The general attitude toward the humble moth can be discerned through a simple Google search that reveals that it’s the moth’s eradication that most people are interested in. Moths are in the same family as butterflies – the order Lepidoptera, from the Latin for “scaled-wings” – but nobody is planting “moth gardens” to welcome the butterfly’s drab cousins into their backyards. Butterflies are perceived as a symbol of beauty and transformation, but moths are usually seen as pesky nuisances whose only transformative associations are with ruined textiles.
But if Mark DeDea has anything to say about that, those perceptions may change. DeDea is president of the John Burroughs Natural History Society and the coordinator of its community field trips. He has come up with a novel field excursion centered around identifying moths, slated for Friday, August 14 at 8 p.m. at the Hasbrouck Park Overlook in Kingston: a place that DeDea calls “one of the underutilized parks in the region, with the best view in Kingston, along with a pretty dramatic view of the Rondout and the Hudson River.”
Participants on the field trip – which is free to attend and open to all – will seek out the moth in all its variations in order to shed some light on these often-ignored or reviled insects. There are many thousands of species of moths and some of them are quite beautiful, with detailed wing patterns and colorations rivaling those of their butterfly relations. The best news, when it comes to rehabilitating the moth’s reputation, is that not all moths eat fibers. (Clothing moths, if anyone is keeping track, belong to the Tinea pellionella and Tineola bisselliella species.)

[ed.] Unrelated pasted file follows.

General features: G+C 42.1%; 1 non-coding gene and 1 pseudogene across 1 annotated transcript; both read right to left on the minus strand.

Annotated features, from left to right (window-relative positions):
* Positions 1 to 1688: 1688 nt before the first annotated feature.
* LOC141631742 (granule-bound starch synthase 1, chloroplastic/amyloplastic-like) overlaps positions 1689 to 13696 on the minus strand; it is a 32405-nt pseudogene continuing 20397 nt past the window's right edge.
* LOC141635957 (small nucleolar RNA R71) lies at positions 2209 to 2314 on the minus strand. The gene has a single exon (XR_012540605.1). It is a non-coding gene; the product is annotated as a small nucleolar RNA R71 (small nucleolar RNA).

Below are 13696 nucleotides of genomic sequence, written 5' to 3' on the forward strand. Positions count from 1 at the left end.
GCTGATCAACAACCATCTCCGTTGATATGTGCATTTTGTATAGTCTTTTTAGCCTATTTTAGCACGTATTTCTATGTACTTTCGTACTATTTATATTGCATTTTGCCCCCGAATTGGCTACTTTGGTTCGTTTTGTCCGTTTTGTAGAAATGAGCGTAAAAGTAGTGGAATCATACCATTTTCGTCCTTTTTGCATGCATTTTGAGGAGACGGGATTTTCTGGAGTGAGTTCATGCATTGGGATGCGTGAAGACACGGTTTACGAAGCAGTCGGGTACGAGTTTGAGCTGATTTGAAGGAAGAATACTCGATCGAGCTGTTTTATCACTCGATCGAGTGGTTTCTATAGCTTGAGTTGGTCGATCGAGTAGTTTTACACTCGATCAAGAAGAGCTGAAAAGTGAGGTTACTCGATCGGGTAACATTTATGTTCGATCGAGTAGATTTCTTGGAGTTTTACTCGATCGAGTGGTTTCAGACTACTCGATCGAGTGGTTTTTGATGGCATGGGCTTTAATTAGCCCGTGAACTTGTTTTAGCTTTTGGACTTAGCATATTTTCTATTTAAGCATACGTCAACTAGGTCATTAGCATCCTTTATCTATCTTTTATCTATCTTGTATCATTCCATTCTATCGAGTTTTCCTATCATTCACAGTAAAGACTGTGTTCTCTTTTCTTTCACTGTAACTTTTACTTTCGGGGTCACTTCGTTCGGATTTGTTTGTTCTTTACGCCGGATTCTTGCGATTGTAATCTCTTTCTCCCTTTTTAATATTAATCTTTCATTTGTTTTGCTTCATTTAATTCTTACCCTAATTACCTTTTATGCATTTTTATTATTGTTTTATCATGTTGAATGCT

No need to be that scientific on this field trip, however. DeDea says that it’ll be a casual thing, and nobody should feel like they have to have any proficiency on the topic to join in. “We want newbies to come with us and ask lots of questions. We’re a volunteer organization dedicated to all native, natural elements in the Hudson Valley, and we like to share that passion and interest with others.”
DeDea will facilitate the identification of the moths by setting up a white linen cloth with special lights projected onto it. “At the top of the Overlook at the Hasbrouck there are no streetlights,” he explains, “so they’ll be drawn to this light and land on the linen. It’ll be an opportunity to get a good look at them, and we’ll use binoculars and field guides to identify them. I make no claims of being an expert moth-man, but there are actually some pretty amazing ones when you look. They’re a part of our natural world that we take for granted; we just call them all ‘moths’ and that’s the end of it.”
This field trip will be a little different from most of the excursions sponsored by the John Burroughs Natural History Society. Unlike the early-morning birding trips on which hardcore birders don’t let anything get in the way of their observations, this expedition is on a Friday night, and participants are encouraged to bring along something to snack on or to drink. If the sky is clear enough, there’ll be the opportunity for some stargazing with spotting scopes. If the group is quiet enough, says DeDea, “We’ll probably hear several species of owls: barred owls and great horned and screech owls that breed right within earshot of the park. And we could have migrant nighthawks that fly over the Hudson Valley in that timeframe.
“There’s so much more that goes on in the dark of night that we don’t think about,” he says. “We’re just trying to open up our eyes and our minds a little bit.”